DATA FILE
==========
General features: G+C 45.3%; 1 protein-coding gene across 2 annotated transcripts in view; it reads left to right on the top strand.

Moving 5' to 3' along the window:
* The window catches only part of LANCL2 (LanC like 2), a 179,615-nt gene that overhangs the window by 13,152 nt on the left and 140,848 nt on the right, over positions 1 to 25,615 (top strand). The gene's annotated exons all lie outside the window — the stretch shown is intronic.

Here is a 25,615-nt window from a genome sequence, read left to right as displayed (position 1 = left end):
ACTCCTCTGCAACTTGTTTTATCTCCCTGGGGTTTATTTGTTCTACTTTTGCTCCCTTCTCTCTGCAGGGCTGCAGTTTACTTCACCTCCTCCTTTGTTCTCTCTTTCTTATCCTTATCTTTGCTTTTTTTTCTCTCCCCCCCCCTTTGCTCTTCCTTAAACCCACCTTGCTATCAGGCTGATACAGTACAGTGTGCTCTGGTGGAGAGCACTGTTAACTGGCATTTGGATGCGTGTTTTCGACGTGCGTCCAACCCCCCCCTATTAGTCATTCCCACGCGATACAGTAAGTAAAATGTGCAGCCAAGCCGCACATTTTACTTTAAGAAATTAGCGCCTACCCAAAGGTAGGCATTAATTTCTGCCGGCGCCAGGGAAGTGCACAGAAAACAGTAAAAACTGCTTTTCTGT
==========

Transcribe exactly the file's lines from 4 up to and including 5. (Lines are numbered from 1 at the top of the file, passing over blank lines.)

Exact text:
Here is a 25,615-nt window from a genome sequence, read left to right as displayed (position 1 = left end):
ACTCCTCTGCAACTTGTTTTATCTCCCTGGGGTTTATTTGTTCTACTTTTGCTCCCTTCTCTCTGCAGGGCTGCAGTTTACTTCACCTCCTCCTTTGTTCTCTCTTTCTTATCCTTATCTTTGCTTTTTTTTCTCTCCCCCCCCCTTTGCTCTTCCTTAAACCCACCTTGCTATCAGGCTGATACAGTACAGTGTGCTCTGGTGGAGAGCACTGTTAACTGGCATTTGGATGCGTGTTTTCGACGTGCGTCCAACCCCCCCCTATTAGTCATTCCCACGCGATACAGTAAGTAAAATGTGCAGCCAAGCCGCACATTTTACTTTAAGAAATTAGCGCCTACCCAAAGGTAGGCATTAATTTCTGCCGGCGCCAGGGAAGTGCACAGAAAACAGTAAAAACTGCTTTTCTGT